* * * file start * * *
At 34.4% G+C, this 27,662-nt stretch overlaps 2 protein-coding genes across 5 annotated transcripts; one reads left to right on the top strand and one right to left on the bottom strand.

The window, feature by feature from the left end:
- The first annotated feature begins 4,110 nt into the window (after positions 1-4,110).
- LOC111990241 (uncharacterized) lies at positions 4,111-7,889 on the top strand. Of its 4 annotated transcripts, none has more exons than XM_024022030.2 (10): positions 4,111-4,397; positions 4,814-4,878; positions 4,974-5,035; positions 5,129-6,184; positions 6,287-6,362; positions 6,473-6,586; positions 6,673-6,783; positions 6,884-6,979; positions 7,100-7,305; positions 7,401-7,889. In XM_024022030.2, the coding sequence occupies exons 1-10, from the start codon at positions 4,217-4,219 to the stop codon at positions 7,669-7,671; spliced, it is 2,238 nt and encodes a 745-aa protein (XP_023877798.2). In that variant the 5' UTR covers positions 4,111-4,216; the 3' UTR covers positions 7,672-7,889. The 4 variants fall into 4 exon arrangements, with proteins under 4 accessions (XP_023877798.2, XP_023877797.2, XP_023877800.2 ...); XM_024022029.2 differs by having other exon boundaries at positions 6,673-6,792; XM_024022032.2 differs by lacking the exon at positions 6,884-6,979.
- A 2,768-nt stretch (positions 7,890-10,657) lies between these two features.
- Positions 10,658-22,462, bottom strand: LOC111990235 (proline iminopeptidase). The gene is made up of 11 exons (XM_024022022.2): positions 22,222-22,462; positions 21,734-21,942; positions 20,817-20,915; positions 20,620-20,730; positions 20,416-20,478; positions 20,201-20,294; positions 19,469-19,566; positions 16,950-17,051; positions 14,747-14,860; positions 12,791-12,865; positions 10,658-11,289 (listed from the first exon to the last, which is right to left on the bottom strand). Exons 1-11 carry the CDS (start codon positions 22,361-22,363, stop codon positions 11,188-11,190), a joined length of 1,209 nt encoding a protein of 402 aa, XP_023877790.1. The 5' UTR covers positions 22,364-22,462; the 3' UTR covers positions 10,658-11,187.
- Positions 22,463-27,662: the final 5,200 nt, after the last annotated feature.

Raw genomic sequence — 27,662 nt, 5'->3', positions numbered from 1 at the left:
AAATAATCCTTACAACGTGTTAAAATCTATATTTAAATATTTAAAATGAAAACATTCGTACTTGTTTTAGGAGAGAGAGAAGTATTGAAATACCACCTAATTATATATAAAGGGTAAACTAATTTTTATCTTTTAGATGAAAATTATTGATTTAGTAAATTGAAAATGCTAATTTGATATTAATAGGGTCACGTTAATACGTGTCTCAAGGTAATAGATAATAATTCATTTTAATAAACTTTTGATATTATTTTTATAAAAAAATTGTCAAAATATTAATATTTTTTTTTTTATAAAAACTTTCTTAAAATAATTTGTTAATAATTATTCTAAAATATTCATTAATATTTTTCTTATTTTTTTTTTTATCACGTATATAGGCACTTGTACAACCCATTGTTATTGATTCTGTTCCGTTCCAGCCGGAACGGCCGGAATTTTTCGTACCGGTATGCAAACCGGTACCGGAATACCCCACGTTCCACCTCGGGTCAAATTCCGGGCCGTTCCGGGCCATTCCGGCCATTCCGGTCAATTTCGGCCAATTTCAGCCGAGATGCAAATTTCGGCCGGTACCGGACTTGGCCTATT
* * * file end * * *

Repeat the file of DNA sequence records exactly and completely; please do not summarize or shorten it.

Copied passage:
At 34.4% G+C, this 27,662-nt stretch overlaps 2 protein-coding genes across 5 annotated transcripts; one reads left to right on the top strand and one right to left on the bottom strand.

The window, feature by feature from the left end:
- The first annotated feature begins 4,110 nt into the window (after positions 1-4,110).
- LOC111990241 (uncharacterized) lies at positions 4,111-7,889 on the top strand. Of its 4 annotated transcripts, none has more exons than XM_024022030.2 (10): positions 4,111-4,397; positions 4,814-4,878; positions 4,974-5,035; positions 5,129-6,184; positions 6,287-6,362; positions 6,473-6,586; positions 6,673-6,783; positions 6,884-6,979; positions 7,100-7,305; positions 7,401-7,889. In XM_024022030.2, the coding sequence occupies exons 1-10, from the start codon at positions 4,217-4,219 to the stop codon at positions 7,669-7,671; spliced, it is 2,238 nt and encodes a 745-aa protein (XP_023877798.2). In that variant the 5' UTR covers positions 4,111-4,216; the 3' UTR covers positions 7,672-7,889. The 4 variants fall into 4 exon arrangements, with proteins under 4 accessions (XP_023877798.2, XP_023877797.2, XP_023877800.2 ...); XM_024022029.2 differs by having other exon boundaries at positions 6,673-6,792; XM_024022032.2 differs by lacking the exon at positions 6,884-6,979.
- A 2,768-nt stretch (positions 7,890-10,657) lies between these two features.
- Positions 10,658-22,462, bottom strand: LOC111990235 (proline iminopeptidase). The gene is made up of 11 exons (XM_024022022.2): positions 22,222-22,462; positions 21,734-21,942; positions 20,817-20,915; positions 20,620-20,730; positions 20,416-20,478; positions 20,201-20,294; positions 19,469-19,566; positions 16,950-17,051; positions 14,747-14,860; positions 12,791-12,865; positions 10,658-11,289 (listed from the first exon to the last, which is right to left on the bottom strand). Exons 1-11 carry the CDS (start codon positions 22,361-22,363, stop codon positions 11,188-11,190), a joined length of 1,209 nt encoding a protein of 402 aa, XP_023877790.1. The 5' UTR covers positions 22,364-22,462; the 3' UTR covers positions 10,658-11,187.
- Positions 22,463-27,662: the final 5,200 nt, after the last annotated feature.

Raw genomic sequence — 27,662 nt, 5'->3', positions numbered from 1 at the left:
AAATAATCCTTACAACGTGTTAAAATCTATATTTAAATATTTAAAATGAAAACATTCGTACTTGTTTTAGGAGAGAGAGAAGTATTGAAATACCACCTAATTATATATAAAGGGTAAACTAATTTTTATCTTTTAGATGAAAATTATTGATTTAGTAAATTGAAAATGCTAATTTGATATTAATAGGGTCACGTTAATACGTGTCTCAAGGTAATAGATAATAATTCATTTTAATAAACTTTTGATATTATTTTTATAAAAAAATTGTCAAAATATTAATATTTTTTTTTTTATAAAAACTTTCTTAAAATAATTTGTTAATAATTATTCTAAAATATTCATTAATATTTTTCTTATTTTTTTTTTTATCACGTATATAGGCACTTGTACAACCCATTGTTATTGATTCTGTTCCGTTCCAGCCGGAACGGCCGGAATTTTTCGTACCGGTATGCAAACCGGTACCGGAATACCCCACGTTCCACCTCGGGTCAAATTCCGGGCCGTTCCGGGCCATTCCGGCCATTCCGGTCAATTTCGGCCAATTTCAGCCGAGATGCAAATTTCGGCCGGTACCGGACTTGGCCTATT